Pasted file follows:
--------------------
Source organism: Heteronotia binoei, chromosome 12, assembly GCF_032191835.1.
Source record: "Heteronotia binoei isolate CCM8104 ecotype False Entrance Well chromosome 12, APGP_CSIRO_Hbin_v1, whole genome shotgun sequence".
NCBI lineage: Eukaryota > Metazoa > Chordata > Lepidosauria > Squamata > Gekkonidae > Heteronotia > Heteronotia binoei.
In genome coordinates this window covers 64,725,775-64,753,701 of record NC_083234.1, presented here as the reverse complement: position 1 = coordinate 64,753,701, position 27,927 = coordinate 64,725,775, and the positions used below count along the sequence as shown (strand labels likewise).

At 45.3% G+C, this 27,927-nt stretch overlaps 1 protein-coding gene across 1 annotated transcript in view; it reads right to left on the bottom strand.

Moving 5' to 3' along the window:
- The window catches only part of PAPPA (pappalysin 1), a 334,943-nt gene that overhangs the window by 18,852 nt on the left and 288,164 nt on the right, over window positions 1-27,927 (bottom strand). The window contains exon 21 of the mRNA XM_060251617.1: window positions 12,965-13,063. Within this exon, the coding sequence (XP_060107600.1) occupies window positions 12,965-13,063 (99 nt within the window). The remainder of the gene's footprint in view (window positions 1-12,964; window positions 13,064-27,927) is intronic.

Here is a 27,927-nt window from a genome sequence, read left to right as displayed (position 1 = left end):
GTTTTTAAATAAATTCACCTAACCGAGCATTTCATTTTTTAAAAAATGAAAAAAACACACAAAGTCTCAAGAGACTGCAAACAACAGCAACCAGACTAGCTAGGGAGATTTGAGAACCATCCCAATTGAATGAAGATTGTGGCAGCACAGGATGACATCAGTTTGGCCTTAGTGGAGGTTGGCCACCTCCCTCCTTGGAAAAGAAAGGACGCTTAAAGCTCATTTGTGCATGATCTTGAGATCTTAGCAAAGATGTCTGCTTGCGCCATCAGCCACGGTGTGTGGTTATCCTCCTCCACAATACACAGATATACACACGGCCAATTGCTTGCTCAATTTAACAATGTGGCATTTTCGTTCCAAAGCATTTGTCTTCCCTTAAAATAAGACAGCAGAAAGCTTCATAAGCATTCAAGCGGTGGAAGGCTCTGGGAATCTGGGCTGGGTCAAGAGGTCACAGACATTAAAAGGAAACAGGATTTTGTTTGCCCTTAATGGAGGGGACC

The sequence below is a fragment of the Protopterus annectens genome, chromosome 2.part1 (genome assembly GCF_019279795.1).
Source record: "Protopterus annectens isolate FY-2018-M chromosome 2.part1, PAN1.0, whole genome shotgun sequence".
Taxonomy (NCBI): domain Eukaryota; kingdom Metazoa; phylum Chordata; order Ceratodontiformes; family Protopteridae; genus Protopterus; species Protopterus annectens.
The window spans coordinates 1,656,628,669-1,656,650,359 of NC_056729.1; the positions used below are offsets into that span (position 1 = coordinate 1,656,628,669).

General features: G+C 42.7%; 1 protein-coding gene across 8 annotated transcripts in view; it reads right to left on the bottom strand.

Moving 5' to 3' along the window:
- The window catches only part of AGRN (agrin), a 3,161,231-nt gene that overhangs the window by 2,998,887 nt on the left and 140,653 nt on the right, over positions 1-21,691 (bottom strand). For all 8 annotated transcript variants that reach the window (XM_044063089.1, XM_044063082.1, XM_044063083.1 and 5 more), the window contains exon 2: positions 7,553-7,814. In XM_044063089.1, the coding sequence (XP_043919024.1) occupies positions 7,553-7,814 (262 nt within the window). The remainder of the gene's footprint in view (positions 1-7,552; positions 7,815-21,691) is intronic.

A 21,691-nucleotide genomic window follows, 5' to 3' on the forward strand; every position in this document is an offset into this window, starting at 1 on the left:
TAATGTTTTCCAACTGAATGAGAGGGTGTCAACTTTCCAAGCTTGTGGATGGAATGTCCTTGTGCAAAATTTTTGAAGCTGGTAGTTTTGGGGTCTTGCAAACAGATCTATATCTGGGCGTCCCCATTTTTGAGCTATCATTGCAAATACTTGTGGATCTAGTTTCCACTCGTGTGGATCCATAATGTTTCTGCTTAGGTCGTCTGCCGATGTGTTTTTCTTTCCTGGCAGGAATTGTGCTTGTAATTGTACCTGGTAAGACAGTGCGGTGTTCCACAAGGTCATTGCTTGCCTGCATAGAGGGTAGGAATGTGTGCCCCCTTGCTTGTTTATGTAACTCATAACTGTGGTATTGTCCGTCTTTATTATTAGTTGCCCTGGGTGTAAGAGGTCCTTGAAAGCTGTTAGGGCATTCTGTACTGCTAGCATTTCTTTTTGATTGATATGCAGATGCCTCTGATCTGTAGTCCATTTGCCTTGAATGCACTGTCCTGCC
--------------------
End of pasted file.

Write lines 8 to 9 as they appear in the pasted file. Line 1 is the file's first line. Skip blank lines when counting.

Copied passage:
Here is a 27,927-nt window from a genome sequence, read left to right as displayed (position 1 = left end):
GTTTTTAAATAAATTCACCTAACCGAGCATTTCATTTTTTAAAAAATGAAAAAAACACACAAAGTCTCAAGAGACTGCAAACAACAGCAACCAGACTAGCTAGGGAGATTTGAGAACCATCCCAATTGAATGAAGATTGTGGCAGCACAGGATGACATCAGTTTGGCCTTAGTGGAGGTTGGCCACCTCCCTCCTTGGAAAAGAAAGGACGCTTAAAGCTCATTTGTGCATGATCTTGAGATCTTAGCAAAGATGTCTGCTTGCGCCATCAGCCACGGTGTGTGGTTATCCTCCTCCACAATACACAGATATACACACGGCCAATTGCTTGCTCAATTTAACAATGTGGCATTTTCGTTCCAAAGCATTTGTCTTCCCTTAAAATAAGACAGCAGAAAGCTTCATAAGCATTCAAGCGGTGGAAGGCTCTGGGAATCTGGGCTGGGTCAAGAGGTCACAGACATTAAAAGGAAACAGGATTTTGTTTGCCCTTAATGGAGGGGACC